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KENSINGTON – County government and transportation officials discussed traffic congestion and possible solutions in a “21st Century Transportation Solutions” forum sponsored by Do the Most Good on March 9.
While the forum at Newport News Middle School covered road widening, rapid bus transit and Metro and pedestrian deaths, many attendees focused on the Maryland State Highway Administration’s plans to add toll lanes to Interstates 495 and 270.
The state currently is reviewing seven alternatives, six of which include adding new lanes in each direction. Those six alternatives call for high-occupancy vehicle lanes or managed lanes and would also allow for express bus routes.
Panelists and audience members alike agreed that road congestion is a problem in the county. But while many seemed to favor public transportation, they also acknowledged that would not solve the problem entirely.
“Transit is the most-efficient way to move people dollar for dollar,” said Councilman Tom Hucker, who said that the state’s road widening plan “really threatens hundreds of houses.”
But Susan Swift, executive director of Suburban Maryland Transportation Alliance, said her organization supports the state’s plans, though not at 100 percent.
According to Swift, studies show “we need to add lanes; express toll lanes are the only thing that works.”
She urged the audience to think of the proposed changes to I-495 and I-270 as more like the Intercounty Connector (Maryland Route 200) with its low tolls and less like Virginia, where peak-time pricing sometimes reach $40 or $50.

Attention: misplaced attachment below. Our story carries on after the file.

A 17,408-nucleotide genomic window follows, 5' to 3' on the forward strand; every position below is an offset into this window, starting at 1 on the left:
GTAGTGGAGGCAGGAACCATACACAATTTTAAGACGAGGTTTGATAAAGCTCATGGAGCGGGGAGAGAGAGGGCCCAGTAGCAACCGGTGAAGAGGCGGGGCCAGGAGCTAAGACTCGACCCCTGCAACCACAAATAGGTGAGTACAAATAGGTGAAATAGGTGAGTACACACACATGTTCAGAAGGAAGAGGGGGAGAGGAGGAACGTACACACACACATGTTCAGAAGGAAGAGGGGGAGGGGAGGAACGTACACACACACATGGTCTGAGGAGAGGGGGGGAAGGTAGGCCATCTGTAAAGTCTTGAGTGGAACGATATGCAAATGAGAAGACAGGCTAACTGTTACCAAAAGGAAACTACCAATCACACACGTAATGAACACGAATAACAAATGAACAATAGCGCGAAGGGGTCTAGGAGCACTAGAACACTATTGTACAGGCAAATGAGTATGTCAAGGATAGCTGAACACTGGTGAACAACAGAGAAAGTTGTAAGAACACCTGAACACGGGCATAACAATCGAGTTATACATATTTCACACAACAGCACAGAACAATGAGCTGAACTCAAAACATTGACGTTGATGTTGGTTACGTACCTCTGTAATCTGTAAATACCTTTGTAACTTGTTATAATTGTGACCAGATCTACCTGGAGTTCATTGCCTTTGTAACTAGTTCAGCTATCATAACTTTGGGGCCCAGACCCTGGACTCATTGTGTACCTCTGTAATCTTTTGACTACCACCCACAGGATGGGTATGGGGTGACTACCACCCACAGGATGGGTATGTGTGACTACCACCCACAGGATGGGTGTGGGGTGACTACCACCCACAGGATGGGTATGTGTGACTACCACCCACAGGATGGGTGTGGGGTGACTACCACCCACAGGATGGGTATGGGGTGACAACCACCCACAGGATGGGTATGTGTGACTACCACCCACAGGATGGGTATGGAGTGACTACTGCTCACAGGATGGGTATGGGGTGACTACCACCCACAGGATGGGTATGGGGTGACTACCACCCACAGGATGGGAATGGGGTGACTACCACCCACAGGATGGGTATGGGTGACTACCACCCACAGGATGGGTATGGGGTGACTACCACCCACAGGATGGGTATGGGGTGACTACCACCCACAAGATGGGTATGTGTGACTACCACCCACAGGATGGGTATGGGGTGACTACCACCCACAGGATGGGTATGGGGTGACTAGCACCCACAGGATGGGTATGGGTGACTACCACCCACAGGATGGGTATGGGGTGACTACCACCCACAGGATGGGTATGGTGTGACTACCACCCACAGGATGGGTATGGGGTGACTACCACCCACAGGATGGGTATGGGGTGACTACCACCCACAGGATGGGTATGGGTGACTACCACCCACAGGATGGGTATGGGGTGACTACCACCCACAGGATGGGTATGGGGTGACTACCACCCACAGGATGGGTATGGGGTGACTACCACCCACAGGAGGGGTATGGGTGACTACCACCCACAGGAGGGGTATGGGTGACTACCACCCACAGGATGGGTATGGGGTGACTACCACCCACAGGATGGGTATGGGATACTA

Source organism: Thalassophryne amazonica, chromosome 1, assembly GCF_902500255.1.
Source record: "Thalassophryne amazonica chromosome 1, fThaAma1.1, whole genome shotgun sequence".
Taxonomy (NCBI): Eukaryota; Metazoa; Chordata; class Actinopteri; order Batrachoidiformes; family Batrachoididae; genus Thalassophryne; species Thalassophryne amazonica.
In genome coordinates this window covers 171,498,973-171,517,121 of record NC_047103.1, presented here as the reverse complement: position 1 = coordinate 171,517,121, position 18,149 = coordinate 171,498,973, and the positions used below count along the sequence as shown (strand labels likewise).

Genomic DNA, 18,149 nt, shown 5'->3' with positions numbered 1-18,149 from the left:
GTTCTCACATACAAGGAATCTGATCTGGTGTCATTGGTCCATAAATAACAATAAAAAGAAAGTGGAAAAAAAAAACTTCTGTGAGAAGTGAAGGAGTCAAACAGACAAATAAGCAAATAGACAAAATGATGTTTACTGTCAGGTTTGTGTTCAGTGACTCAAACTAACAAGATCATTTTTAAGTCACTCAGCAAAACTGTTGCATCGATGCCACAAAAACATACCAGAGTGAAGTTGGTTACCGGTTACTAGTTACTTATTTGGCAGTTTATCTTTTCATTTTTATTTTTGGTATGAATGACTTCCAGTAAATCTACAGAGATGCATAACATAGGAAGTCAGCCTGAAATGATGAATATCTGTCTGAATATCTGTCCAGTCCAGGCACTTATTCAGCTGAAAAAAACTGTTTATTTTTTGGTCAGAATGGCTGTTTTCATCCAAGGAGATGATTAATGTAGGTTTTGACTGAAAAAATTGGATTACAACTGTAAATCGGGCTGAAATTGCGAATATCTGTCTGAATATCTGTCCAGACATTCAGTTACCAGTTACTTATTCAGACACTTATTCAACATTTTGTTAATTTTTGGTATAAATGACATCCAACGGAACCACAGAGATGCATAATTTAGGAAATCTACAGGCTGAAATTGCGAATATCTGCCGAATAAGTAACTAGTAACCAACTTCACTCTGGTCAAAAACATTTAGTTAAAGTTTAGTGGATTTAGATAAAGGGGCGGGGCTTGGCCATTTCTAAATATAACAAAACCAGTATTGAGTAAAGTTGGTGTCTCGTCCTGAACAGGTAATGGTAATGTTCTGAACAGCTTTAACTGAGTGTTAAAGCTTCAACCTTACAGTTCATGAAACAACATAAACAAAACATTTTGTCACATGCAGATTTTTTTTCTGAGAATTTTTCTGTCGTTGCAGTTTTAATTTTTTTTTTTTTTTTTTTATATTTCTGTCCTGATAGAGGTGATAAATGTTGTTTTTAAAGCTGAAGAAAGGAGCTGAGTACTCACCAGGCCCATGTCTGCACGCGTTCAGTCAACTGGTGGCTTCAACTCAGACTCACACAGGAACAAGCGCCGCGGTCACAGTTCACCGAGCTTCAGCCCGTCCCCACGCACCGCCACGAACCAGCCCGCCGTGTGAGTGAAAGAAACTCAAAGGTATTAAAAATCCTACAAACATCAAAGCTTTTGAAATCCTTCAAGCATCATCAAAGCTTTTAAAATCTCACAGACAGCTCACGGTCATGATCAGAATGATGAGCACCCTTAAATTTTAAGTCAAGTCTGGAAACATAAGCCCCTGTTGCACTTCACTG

Public transportation is important, she said, but for many who live in the northern part of the county, it is often not possible.
She urged everyone to realize, “You don’t have to pay for tolls. You can stay in the free lanes.”
When asked why county officials are being left out of the decision-making process, Swift replied, “These types of projects will never go through,” because no one wants them in their backyard.
Stuart Schwartz, president of Coalition for Smarter Growth, suggested that a better solution would be to invest in areas well-served by public transportation rather than to continue spreading the county’s growth farther away from stores, jobs and public transportation.
But Swift disagreed, noting, “The notion that roads spur development is false. The road isn’t the bad guy here.”
During the two-and-a-half-hour forum, Del. Vaughn Stewart (D-19) reviewed pending bills in Annapolis that would add local participation in the plans and demand environmental studies before decisions are made.
He also pointed to a provision in the proposed state budget that would remove $300,000 from the state’s Department of Transportation budget if an environmental study isn’t done first.
Stewart acknowledged that improving public transportation and creating more-walkable communities would be expensive.
“It is costly, but it also is costly not to do that,” he said.
“The real answer is all of the above,” summed up Gaithersburg councilman Neil Harris.
Schwartz agreed, noting, “When you get this right, you have to do the transit and land use together.”
The need for pedestrian safety also was discussed, with Hucker noting that even one death is too many and that the county is focused on making it safer for walkers and bicycle riders in its Vision Zero plan.
That plan calls for no pedestrian deaths by 2030.